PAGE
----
“I’ve learned what suffering means in a way that was impossible,” he told them. “I think I can understand something of the pain that black people have come to endure. I know I contributed to that pain and I can only ask for your forgiveness.” As he left the sanctuary, the congregation sang “Amazing Grace.”

--information and quotes from Good News, September/October 2021, “Bright Light in Montgomery” by Steve Beard, pp. 18-21

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"Boredom, at least in our time, is the most overlooked source of evil. In the past, before people went to college and abandoned religion — the two greatest reasons there is so much moral idiocy in our time — people knew how dangerous boredom was. Idle hands are the devil's workshop was a commonly used aphorism that wouldn't even make sense to most young people today."

"By bored I am not referring to a lack of things to do. There is more opportunity to do and experience things today than ever before. By bored I mean a deep boredom of the soul, what the French call ennui. This is the boredom that emanates from lack of purpose and a yearning for excitement."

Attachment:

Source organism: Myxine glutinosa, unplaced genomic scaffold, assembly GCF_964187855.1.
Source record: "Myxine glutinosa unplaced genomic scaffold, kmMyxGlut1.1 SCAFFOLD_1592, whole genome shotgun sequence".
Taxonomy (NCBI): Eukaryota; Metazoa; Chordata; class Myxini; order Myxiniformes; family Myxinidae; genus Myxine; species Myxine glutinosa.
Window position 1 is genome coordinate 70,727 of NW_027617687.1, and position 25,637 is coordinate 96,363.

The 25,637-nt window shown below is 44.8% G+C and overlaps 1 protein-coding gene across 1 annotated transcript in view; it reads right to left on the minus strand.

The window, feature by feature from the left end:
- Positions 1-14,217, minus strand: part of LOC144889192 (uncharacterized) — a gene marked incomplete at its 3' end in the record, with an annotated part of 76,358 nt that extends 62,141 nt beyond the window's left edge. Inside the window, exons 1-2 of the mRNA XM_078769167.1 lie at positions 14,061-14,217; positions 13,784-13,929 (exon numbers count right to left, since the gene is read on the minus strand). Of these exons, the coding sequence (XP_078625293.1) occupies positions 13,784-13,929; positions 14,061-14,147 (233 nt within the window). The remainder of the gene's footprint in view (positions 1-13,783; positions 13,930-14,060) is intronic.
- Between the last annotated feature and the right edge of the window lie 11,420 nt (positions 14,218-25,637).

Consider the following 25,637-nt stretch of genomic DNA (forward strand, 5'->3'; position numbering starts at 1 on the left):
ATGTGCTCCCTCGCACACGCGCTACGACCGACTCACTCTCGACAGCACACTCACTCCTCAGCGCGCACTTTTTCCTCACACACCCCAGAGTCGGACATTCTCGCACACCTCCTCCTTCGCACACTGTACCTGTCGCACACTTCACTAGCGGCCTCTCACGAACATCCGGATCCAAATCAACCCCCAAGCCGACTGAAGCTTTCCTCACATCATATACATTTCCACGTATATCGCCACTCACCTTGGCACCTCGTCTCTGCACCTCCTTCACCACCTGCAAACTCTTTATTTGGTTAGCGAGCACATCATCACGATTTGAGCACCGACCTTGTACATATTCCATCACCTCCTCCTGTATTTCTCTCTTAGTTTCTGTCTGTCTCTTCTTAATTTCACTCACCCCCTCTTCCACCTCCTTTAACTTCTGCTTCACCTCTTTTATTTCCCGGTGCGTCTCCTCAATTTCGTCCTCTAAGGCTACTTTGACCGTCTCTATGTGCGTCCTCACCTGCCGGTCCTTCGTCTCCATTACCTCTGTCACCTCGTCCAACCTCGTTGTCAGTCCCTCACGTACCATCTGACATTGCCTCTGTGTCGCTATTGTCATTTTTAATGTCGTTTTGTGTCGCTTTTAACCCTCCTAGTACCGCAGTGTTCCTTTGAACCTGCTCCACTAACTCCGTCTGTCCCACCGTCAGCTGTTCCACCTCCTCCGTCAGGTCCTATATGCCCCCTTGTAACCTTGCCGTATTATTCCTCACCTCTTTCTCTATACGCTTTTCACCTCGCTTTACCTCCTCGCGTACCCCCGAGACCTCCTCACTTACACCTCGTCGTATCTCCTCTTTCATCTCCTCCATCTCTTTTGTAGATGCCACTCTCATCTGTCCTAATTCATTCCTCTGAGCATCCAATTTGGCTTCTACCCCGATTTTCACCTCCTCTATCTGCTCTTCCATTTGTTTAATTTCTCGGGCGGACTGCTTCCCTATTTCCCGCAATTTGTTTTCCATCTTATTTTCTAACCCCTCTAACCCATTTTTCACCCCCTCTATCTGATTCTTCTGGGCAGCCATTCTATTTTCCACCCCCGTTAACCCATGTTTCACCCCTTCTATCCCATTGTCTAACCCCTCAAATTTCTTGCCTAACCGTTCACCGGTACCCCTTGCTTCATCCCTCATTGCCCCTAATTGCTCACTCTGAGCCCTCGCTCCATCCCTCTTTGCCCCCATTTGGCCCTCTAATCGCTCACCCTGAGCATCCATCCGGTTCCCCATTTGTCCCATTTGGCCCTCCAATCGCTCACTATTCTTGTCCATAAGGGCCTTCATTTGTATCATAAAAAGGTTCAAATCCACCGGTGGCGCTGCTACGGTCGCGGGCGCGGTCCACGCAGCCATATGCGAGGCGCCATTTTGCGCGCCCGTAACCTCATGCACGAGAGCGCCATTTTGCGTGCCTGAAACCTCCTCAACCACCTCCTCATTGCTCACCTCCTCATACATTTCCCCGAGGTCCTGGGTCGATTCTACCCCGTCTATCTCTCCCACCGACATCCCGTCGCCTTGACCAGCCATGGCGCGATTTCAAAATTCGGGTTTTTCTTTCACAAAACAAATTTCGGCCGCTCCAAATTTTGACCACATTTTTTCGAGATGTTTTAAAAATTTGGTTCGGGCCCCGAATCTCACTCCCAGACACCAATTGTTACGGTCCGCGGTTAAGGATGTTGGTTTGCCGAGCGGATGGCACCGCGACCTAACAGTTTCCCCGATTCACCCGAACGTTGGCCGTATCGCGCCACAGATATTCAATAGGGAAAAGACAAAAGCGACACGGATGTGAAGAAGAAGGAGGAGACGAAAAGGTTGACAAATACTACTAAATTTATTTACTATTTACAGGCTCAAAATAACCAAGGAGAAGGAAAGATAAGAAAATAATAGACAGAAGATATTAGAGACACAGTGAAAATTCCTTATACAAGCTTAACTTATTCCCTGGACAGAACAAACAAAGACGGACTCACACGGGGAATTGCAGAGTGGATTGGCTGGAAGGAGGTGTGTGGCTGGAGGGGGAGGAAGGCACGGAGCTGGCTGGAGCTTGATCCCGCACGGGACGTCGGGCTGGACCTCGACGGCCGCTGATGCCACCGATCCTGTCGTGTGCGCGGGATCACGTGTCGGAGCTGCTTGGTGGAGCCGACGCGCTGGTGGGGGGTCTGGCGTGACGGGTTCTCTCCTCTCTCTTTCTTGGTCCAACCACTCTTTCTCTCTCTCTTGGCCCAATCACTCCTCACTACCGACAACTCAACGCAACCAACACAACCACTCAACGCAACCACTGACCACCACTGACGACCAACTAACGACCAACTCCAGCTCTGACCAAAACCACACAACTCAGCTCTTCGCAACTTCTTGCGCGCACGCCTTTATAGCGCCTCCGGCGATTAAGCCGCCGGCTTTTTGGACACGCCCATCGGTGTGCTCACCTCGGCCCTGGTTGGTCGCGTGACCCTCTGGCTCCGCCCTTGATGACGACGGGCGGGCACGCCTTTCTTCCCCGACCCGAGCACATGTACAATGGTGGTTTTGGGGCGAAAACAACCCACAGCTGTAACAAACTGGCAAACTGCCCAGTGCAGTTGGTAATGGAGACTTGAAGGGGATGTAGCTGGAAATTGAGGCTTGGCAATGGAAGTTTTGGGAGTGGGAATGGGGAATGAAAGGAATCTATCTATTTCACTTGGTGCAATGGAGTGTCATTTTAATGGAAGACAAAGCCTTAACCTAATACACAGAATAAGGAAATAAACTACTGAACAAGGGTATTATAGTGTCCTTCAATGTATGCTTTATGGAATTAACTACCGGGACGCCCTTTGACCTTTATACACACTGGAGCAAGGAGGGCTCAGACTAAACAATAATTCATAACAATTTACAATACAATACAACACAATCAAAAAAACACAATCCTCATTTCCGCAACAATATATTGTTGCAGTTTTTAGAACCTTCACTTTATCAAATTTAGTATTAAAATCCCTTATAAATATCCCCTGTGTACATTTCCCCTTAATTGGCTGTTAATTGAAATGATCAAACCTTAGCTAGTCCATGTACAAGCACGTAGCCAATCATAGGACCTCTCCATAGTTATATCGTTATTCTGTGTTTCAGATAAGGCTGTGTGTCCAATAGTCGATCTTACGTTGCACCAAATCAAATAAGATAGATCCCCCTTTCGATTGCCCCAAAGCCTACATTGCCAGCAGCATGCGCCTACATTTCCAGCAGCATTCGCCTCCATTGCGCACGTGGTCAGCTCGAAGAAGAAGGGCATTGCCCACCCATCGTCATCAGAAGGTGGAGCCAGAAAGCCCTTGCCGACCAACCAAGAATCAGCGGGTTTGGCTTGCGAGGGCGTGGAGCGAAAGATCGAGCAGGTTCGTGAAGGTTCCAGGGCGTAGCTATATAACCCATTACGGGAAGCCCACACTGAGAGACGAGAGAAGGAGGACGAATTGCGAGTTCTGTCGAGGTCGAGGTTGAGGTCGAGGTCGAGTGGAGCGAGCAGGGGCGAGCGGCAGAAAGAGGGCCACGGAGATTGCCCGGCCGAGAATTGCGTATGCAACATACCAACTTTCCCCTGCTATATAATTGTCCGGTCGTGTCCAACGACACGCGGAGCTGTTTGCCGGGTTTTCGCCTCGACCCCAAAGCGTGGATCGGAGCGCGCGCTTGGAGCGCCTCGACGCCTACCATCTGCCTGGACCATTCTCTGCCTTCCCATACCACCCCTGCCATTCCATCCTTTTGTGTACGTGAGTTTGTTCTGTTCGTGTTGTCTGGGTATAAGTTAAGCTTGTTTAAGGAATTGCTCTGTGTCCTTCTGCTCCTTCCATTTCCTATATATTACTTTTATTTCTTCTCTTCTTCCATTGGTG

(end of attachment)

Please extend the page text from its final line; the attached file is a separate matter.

Read more at http://www.jewishworldreview.com/0718/
prager071018.php3#YR235oZ0Gg67LBTA.99

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NIV Application Commentary by Burge, p. 101; referencing the cleansing of the Temple in John 2:1-25

“But when I examine the timeless meaning of this story, I see the struggle between God’s desire to be worshiped and the religious institutions humans frequently build and edify in order to facilitate that worship. The two are not always the same. Religious institutions sometimes pursue financial interests or social agendas when all they are designed to do is facilitate our relationship with God and set us loose in the world to change it.”

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NIV Application Commentary; Leviticus/Numbers by Roy Gane, p. 685.
When people sense victory:

  • They sacrifice to succeed.
  • They look for ways to win.